A Bitcoin whale was spotted sending BTC 48,500 worth USD 300 million for an astonishingly low transaction fee of just 0.00000675 Bitcoin (USD 0.04) on 27 June 2018.
This is an excellent example of how at times when Bitcoin network load is low it can be cheaper to send money with Bitcoin than any other financial service. Banks would probably charge millions of dollars to send a USD 300 million transaction since they generally take a certain percentage of the total amount sent through bank wires. Western Union would cost tens of millions of dollars if it would even entertain the idea such a large transaction.
Bitcoin transaction fees are paid per byte of data, so the amount of Bitcoin being sent doesn’t have an influence on the transaction fee. Therefore, someone buying a USD 5 cup of coffee would pay the same transaction fee as someone sending USD 300 million. The higher the fee, the quicker a Bitcoin transaction is likely to confirm, however, so it is standard practice to attach a high fee when sending a lot of money to ensure the transaction confirms quickly. Technically, confirmations aren’t even needed to receive a Bitcoin transaction, like when using a blockchain.info wallet, but waiting for confirmations is a good way to protect against double spends.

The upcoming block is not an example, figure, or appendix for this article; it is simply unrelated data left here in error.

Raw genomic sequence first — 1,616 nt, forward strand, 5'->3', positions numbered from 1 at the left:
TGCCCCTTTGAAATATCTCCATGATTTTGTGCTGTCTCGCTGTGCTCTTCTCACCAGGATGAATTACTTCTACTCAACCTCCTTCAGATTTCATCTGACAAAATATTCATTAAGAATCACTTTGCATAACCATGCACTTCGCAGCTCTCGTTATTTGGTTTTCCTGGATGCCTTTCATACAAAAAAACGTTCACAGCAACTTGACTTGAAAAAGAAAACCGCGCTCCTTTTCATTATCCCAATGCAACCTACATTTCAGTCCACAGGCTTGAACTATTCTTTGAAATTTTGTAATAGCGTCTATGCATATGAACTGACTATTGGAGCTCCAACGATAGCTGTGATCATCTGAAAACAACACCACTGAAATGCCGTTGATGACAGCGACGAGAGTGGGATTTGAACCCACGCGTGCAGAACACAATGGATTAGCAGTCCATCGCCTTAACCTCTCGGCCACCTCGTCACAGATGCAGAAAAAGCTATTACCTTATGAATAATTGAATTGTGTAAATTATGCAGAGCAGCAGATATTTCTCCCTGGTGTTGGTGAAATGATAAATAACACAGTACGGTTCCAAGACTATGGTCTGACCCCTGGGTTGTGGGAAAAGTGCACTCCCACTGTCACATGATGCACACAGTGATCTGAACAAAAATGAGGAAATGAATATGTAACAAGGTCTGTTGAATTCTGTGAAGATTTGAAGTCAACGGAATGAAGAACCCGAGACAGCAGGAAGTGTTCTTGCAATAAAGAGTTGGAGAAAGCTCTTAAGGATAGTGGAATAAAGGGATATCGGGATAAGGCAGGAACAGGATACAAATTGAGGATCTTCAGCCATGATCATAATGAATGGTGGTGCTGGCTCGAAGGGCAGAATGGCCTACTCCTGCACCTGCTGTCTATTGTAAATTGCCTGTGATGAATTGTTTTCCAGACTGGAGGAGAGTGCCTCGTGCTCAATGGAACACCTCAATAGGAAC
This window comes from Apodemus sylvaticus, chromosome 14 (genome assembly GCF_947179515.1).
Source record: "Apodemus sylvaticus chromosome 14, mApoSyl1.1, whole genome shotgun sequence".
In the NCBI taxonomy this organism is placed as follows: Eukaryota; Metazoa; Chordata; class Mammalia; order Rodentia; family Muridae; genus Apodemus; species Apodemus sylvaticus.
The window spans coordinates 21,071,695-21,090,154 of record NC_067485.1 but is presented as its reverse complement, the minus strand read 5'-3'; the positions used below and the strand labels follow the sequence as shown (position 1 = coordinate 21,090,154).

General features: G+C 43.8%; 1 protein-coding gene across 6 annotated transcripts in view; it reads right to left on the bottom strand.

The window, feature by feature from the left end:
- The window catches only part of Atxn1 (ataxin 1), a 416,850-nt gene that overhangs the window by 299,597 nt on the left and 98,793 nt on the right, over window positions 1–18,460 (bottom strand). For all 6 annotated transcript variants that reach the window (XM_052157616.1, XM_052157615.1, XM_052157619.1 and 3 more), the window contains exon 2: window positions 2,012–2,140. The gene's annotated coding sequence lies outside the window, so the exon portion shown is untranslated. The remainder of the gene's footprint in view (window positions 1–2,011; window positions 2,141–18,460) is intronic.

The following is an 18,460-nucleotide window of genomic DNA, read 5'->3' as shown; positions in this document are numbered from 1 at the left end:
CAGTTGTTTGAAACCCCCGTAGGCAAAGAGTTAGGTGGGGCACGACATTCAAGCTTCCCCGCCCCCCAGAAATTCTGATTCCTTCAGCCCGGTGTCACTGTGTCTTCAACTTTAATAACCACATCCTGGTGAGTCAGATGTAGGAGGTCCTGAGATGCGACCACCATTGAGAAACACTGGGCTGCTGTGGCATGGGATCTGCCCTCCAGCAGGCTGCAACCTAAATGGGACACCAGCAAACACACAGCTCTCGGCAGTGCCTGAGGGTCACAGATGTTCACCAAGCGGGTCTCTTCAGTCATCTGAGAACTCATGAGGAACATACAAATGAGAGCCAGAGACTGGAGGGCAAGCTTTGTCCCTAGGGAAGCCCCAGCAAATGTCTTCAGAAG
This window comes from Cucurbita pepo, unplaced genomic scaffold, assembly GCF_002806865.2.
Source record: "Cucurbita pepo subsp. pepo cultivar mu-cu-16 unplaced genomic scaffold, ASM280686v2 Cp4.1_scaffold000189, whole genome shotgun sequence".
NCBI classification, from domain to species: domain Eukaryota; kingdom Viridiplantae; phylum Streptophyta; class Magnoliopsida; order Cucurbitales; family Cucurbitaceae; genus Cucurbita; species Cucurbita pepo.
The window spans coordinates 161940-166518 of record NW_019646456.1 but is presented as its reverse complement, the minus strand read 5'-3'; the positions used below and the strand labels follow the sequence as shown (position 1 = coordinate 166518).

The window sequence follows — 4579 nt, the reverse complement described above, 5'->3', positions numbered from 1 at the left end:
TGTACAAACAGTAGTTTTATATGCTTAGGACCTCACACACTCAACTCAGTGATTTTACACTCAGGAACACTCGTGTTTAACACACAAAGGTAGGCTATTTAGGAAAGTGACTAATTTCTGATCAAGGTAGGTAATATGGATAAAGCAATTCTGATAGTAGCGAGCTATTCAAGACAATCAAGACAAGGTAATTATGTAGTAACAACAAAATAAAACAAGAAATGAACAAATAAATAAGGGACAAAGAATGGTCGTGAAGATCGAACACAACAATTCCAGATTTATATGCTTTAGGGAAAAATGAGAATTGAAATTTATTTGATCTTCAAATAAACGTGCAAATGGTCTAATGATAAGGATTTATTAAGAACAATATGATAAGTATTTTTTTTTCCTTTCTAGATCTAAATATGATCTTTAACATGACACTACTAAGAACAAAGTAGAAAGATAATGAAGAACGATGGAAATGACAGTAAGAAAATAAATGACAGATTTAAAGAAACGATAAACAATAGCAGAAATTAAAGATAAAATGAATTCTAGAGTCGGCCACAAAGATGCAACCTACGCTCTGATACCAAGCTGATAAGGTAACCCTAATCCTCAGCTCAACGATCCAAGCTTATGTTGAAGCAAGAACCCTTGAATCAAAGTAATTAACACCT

At this time on 28 June 2018, it costs roughly USD 3 to send a Bitcoin transaction and have it confirm in the next block, although for less than USD 1 a Bitcoin transaction would still confirm in about an hour. This illustrates how higher fees lead to quicker transaction confirmations, which is due to Bitcoin miners favoring transactions that include higher fees. It is surprising that this Bitcoin whale sent USD 300 million without attaching a transaction fee that would ensure quick confirmation. However, when transactions completely clear out of the mempool, which happens periodically throughout the day under normal conditions, even the lowest fee transactions get confirmed.
Bitcoin transactions aren’t always this cheap. During the rally that saw Bitcoin prices hit USD 20,000, transaction fees exceeded USD 50, practically crippling Bitcoin’s usefulness as an everyday currency. Fortunately, transaction fees only remained that high for a short amount of time and normalized soon after.
However, it is possible Bitcoin transaction fees could spike like that again in the future when the next big rally occurs, leading to research on how to properly scale the Bitcoin network for mainstream adoption. Right now, Bitcoin can only handle fewer than ten transactions per second, but the second layer Lightning Network could potentially handle as many transactions as Visa once all the bugs are smoothed out.
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